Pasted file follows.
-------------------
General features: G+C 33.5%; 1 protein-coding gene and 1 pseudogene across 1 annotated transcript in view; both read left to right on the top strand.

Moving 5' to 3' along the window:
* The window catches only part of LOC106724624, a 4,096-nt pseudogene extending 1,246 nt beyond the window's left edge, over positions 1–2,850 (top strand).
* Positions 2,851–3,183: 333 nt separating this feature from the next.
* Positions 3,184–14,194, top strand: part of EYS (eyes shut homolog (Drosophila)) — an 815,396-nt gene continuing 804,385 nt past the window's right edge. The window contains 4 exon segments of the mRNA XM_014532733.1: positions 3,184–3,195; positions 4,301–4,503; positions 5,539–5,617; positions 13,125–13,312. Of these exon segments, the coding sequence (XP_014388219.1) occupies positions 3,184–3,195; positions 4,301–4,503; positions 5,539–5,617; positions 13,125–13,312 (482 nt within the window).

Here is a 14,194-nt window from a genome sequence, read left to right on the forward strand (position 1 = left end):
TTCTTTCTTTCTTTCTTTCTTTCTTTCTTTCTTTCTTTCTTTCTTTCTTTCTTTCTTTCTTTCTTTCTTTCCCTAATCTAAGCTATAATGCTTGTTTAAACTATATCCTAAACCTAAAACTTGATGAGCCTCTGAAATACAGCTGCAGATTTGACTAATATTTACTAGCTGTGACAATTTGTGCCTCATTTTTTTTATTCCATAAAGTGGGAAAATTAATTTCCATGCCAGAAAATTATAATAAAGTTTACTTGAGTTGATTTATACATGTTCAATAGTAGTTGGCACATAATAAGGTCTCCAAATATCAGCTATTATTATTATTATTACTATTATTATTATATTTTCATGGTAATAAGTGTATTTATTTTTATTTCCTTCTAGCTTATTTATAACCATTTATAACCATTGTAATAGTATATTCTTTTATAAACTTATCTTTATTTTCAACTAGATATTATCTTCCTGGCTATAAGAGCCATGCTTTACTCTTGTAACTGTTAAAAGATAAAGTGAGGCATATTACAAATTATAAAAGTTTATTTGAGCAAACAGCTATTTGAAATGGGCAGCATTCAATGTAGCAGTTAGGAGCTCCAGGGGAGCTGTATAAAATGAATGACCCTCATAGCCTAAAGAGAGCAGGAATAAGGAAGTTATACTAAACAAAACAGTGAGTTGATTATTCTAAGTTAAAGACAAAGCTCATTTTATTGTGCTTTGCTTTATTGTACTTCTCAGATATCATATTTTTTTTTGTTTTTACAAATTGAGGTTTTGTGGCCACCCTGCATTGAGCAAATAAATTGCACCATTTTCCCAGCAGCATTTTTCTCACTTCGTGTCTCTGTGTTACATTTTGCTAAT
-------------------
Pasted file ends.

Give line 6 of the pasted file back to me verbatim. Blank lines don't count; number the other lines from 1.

Here is a 14,194-nt window from a genome sequence, read left to right on the forward strand (position 1 = left end):